11. Putting Their Dog Outside When They Won’t Stop Barking

Dog Barking
Source: Pixabay

If you’re a dog owner you’ve probably done this at least once in your life. But, it’s rude and disrespectful to your neighbors. If you don’t want to hear your dog constantly yapping, what makes you think others want to hear it? If your dog is constantly barking, there could be a problem that might require a visit to the vet. It could also be that you’re causing your dog’s annoying behavior. If you’re guilty of doing whatever it takes to get your dog to stop barking, he or she is going to continue that annoying behavior because they’re just doing what works. “Dogs are experimenters. The feedback for what they do leads to their future behaviors,” Tyler Ohlmann, dog trainer in Louisville, Kentucky, told BETTER. “They just do and see what happens. Babies do the same thing. If what they do results in something favorable they’ll do it again. And if it results in something unfavorable, they’re less likely to do it again.”

10. Ignoring What Their Dog is Doing or Saying

Ignoring Dog Behavior
Source: Pixabay

According to Askeland, we need to listen when our dogs are trying to tell us something. Barking, whimpering, snarling and lunging are all ways our dogs communicate with us to let us know they want something or are feeling a certain way, perhaps a feeling of discomfort with a specific situation. Unfortunately, “dismissing this behavior could put someone else or another dog at risk of injury,” she told Reader’s Digest.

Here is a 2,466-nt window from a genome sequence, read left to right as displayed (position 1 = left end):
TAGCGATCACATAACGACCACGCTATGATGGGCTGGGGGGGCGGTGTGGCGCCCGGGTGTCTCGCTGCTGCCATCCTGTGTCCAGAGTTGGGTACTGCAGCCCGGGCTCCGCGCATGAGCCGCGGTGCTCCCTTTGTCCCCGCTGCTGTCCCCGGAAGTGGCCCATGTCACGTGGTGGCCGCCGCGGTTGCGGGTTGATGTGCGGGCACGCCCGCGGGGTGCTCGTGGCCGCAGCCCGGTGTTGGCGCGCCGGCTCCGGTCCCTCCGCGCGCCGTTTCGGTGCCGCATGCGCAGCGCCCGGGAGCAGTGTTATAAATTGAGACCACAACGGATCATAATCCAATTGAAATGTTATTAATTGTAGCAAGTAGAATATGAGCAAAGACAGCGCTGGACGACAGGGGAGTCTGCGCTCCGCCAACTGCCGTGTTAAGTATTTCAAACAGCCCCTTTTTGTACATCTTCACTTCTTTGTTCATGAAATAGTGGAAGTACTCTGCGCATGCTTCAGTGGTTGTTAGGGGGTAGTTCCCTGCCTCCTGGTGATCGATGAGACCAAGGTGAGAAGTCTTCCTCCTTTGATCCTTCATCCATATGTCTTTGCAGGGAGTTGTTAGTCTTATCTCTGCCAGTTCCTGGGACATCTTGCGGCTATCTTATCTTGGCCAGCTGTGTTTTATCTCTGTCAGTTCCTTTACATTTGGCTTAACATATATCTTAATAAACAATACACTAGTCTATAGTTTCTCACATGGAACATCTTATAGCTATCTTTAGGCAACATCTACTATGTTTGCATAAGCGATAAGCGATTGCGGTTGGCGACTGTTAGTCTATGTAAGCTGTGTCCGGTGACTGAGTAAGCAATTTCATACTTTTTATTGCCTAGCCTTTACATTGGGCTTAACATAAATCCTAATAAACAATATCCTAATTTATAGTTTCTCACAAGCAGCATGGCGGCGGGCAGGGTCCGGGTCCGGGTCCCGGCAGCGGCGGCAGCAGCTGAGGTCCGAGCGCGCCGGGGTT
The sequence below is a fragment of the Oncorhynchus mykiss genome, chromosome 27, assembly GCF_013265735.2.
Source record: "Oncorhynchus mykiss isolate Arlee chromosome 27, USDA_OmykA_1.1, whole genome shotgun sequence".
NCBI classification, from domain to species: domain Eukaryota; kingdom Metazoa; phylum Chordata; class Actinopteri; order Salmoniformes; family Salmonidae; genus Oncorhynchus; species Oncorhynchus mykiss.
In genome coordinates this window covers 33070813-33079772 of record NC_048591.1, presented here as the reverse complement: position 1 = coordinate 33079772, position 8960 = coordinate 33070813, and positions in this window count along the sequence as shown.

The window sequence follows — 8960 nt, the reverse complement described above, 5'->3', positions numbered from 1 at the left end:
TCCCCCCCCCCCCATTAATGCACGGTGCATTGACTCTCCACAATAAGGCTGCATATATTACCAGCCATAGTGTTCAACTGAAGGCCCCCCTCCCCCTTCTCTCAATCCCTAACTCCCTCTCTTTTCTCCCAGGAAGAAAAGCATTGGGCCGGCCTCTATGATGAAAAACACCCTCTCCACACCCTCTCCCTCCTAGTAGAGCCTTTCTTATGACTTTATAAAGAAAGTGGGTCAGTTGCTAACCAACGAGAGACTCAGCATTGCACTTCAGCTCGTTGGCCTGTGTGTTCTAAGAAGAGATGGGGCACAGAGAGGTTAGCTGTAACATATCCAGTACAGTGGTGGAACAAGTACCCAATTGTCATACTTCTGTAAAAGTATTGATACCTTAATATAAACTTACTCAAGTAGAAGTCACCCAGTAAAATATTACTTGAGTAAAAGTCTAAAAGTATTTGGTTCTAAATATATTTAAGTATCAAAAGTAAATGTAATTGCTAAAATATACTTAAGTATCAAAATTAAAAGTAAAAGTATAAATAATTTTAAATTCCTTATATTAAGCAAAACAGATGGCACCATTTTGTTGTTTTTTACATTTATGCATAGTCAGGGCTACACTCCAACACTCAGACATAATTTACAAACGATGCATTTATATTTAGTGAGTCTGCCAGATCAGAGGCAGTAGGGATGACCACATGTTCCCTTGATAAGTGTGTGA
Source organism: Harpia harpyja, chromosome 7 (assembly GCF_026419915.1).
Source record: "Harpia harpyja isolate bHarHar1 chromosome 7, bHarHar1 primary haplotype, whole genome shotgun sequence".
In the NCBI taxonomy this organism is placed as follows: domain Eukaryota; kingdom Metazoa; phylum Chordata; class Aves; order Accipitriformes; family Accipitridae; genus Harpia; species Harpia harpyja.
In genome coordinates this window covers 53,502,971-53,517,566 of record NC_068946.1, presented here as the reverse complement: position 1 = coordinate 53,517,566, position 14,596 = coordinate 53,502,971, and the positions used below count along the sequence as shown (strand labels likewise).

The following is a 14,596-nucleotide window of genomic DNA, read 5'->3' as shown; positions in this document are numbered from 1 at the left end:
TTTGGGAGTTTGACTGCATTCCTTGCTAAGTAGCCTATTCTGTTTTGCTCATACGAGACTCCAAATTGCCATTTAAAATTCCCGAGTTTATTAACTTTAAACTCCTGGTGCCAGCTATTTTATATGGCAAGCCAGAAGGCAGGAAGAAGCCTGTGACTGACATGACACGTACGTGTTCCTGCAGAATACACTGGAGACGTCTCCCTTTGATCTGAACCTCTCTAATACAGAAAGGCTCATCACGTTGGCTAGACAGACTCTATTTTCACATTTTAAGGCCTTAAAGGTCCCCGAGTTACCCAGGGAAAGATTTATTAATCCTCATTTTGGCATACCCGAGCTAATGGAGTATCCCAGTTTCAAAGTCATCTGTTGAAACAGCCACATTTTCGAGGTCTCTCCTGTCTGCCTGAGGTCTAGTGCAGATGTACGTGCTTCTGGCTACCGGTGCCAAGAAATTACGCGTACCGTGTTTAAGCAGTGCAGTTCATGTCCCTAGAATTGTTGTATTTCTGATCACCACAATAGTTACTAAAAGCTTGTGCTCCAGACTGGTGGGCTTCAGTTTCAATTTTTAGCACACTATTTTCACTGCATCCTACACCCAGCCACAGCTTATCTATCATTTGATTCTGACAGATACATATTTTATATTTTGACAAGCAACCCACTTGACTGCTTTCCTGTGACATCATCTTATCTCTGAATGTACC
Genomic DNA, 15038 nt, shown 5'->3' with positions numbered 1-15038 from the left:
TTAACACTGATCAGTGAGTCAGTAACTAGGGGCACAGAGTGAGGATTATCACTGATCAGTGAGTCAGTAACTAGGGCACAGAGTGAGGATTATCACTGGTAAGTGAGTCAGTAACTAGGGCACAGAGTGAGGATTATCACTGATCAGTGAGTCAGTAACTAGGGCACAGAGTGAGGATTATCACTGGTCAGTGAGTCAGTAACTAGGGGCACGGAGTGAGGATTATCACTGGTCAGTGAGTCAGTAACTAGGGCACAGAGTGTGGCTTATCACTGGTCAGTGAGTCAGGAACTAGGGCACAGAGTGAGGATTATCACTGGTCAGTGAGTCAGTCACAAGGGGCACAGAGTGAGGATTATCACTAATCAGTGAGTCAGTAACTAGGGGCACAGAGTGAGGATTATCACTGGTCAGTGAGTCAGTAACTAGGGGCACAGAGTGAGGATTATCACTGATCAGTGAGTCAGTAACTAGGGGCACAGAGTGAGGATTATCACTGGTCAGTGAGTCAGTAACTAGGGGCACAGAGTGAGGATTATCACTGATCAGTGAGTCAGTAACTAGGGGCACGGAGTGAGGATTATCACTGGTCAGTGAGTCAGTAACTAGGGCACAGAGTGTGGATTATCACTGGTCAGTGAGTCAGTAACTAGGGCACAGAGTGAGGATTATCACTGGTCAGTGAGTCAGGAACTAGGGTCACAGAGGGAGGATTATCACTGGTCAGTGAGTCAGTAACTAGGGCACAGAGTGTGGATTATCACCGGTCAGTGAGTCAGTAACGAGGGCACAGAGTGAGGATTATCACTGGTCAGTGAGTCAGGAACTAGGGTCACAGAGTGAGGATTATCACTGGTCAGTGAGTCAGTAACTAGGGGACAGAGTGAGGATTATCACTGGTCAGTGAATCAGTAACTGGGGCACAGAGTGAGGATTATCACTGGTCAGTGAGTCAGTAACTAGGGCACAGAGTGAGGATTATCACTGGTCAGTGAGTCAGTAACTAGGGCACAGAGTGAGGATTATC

Thought Catalog writer Sabrina Fleary refers to this type of person as “the oblivious dog owner.” In her opinion, “these are probably the worst dog owners. They completely disregard/ignore their dog’s unacceptable behavior.”

9. Ignoring “No Pets Allowed” Signs

No Pets Allowed
Source: Wikimedia Commons By Aniket [CC BY-SA 4.0 (https://creativecommons.org/licenses/by-sa/4.0)]
We get it. You love your pooch, and you want to be able to take him or her everywhere you go. Unfortunately, you can’t do that. There are rules and regulations certain establishments must abide by — and that means you must also abide by those rules. For instance, there are some public places, like stores and restaurants, where dogs are not allowed. Yet, people still bring them in anyway. It’s not only rude to the establishment owner (you could get them shut down after all), it’s also rude to fellow customers who might be allergic to or afraid of dogs.

8. Calling Their Dog a Service Animal When It’s Not

Service Dog
Source: Pixabay